David Cameron will declare that the Conservatives are “the party of working people” as he revives the right to buy scheme and announces that people earning minimum wage will not pay tax under a Tory government.
The move will be seen as an attempt to emulate the success of Margaret Thatcher by broadening the party’s support base outside of the middle classes.
And it will aim to take advantage of the perception that Labour under Ed Miliband have abandoned their traditional working class heartlands.
Mr Cameron will make an emotional appeal to voters and ask them not to “waste the past five years” by backing Mr Miliband in next month’s election.
The Prime Minister will promise to give voters “security at every stage of your life” by revolutionising the right to buy housing scheme to ensure it applies to housing association tenants.
And he is also expected to unveil a policy to ensure that a person on the minimum wage does not pay income tax.
Under a Conservative government the minimum wage will be linked to the personal allowance, which the Tories want to increase to £12,500 by the end of the next Parliament.
It means that if the minimum wage increases faster than expected, workers will always be exempt from paying income tax.
The new policies will reinvigorate the Conservative general election campaign and are designed to woo back disaffected Ukip voters and wavering Labour supporters across England.
It follows an announcement at the weekend to end inheritance tax on properties worth up to £1 million, removing millions of middle-income families from the threat of the levy.
“At the heart of this manifesto is a simple proposition,” Mr Cameron will say. “We are the party of working people, offering you security at every stage of your life.
“If you’re a young person looking for training. If you’re looking for a decent job. If you want to buy your own home. If you’re raising a family and need help with childcare. If you fall ill, and need to rely on our NHS. If you are reaching retirement, and want real security, we are there for you – offering security at every stage of your life.”
David Cameron’s gaffes in 60 seconds
It came as:
- Ed Miliband’s bid to convince people of his economic credibility was undermined when a leading the independent Institute for Fiscal Studies think-tank said his manifesto is so vague that the public would not know what they were voting for.
- Labour will put patient safety at risk because of its failure to match a Conservative pledge to give the NHS an extra £8billion a year, a leading healthcare think-tank suggested.
- New growth forecasts published by the IMF on Tuesday are expected to cement Britain’s position as one of the fastest growing advanced economies in the world this year, and the strongest in Europe.
- A poll put the Conservatives six points ahead of Labour, their biggest lead since 2012.
- Nigel Farage faced embarrassment as he tried small-talk with a factory worker who turned out to be an immigrant who could not speak English.
- Nick Clegg ruled out another coalition with the Conservatives if they go ahead with plans to make £12billion of cuts to the welfare bill.
The original right to buy scheme was set up in the 1980s was credited with taking the Conservatives to election victory under Baroness Thatcher.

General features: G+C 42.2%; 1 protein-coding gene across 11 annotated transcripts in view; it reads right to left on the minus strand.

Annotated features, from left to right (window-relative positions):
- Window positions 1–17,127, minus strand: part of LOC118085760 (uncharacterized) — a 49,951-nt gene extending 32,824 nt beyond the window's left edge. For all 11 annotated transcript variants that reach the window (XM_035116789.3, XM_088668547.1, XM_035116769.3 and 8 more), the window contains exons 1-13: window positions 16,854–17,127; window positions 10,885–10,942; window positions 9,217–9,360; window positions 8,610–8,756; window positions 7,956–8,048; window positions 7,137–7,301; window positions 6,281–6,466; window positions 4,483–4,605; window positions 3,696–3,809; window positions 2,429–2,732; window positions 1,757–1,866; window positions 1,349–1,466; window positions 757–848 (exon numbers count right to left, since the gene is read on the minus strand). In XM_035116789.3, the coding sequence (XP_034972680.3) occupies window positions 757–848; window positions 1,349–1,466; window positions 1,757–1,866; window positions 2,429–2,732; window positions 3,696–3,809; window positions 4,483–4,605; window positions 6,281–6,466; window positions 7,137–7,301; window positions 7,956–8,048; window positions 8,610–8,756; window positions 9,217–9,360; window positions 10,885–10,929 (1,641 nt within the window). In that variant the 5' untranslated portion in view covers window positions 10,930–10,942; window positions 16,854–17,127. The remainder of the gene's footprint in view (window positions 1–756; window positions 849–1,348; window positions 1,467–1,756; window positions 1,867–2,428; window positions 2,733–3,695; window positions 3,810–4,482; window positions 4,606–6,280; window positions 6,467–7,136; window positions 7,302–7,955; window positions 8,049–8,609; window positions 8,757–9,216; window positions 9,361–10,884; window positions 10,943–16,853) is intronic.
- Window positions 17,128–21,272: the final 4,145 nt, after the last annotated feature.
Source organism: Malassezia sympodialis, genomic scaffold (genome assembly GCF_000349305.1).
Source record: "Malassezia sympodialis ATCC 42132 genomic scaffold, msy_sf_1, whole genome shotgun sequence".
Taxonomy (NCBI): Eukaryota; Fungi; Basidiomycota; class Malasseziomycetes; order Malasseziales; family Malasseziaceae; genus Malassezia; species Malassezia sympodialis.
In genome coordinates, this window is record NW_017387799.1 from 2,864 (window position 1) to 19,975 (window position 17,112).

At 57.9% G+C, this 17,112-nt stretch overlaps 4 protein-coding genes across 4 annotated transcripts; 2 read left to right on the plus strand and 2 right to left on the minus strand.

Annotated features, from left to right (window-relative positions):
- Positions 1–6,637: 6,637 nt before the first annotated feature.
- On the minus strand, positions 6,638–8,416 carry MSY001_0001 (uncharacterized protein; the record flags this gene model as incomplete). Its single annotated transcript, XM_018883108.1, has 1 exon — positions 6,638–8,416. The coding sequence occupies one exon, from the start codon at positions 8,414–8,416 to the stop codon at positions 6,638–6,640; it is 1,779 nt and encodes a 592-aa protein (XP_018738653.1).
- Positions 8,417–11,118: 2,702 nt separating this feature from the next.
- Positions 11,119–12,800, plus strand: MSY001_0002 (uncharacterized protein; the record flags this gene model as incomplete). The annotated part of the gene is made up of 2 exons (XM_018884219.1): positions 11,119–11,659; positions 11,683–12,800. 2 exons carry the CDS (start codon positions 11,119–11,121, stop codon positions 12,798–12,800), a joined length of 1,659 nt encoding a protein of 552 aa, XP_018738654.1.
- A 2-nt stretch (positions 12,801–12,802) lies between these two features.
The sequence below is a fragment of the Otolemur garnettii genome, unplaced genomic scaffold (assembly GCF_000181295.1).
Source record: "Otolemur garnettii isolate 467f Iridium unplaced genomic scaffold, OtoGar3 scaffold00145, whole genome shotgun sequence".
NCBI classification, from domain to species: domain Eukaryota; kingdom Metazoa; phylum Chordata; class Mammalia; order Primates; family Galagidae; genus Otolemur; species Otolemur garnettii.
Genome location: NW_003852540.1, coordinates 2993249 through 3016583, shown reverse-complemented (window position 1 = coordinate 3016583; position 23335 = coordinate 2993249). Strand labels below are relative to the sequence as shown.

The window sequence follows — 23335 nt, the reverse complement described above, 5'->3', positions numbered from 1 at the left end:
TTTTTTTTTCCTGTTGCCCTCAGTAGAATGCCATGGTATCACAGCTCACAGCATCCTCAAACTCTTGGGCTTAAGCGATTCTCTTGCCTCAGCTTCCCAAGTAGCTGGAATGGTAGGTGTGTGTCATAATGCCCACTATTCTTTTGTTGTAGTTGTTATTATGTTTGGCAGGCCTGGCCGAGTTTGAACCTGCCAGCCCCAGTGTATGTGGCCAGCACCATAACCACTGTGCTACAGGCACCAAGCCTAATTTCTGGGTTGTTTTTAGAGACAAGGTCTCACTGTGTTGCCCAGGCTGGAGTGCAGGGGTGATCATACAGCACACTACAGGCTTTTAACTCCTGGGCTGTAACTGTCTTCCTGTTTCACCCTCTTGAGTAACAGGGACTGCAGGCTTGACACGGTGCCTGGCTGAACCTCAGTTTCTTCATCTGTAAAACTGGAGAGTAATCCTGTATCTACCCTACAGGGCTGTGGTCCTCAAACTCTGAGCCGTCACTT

Since it was set up more than 2million council houses have been sold.
However, the current rules make it difficult for hundreds of thousands of people living in housing association properties to purchase their homes.
There are around 800,000 housing association tenants who have a limited “right to acquire”, which was set up in 1996.
Maximum discounts are capped at between £9,000 to £16,000, meaning that most tenants are unable to afford their property.
However, under the Tory pledge, they will be given the full right to buy discount.
Tenants in houses will get a 35 per cent discount, increasing by 1 per cent for every extra year they have been in the property. Tenants in flats get a 50 per cent discount which goes up 2 per cent every year.
The discounts will be worth up to £77,000 across England and up to £102,700 in London.
General Election 2015 – what are the possible outcomes?
The right to by extension will be funded by forcing councils to sell off their most valuable properties when they become empty, a move that will raise £4.5billion a year.
The Tories will also pledge in the manifesto to create a new £1billion to build 400,000 new homes on brownfield land.
Mr Cameron will say: “My message to Britain is this: we have come this far together. Let’s not waste the past five years.
“Now is not a time to put it all at risk, but to build on the progress we have made. We are the party of working people. So if you want a more secure Britain, if you want a brighter future for your family, and for you, then together, let’s build on what we’ve done – and see this through.”
The Tories have already pledged that 200,000 “decent, well-built homes with gardens” sold at a 20 per cent discount will be made available to first-time buyers.
The Conservatives will accelerate a plan to provide cut-price starter houses to under-40s in order to ensure that “everyone who works hard can have a home of their own”.
Mr Cameron will add: “Conservatives have dreamed of building a property-owning democracy for generations, and today I can tell you what this generation of Conservatives is going to do.”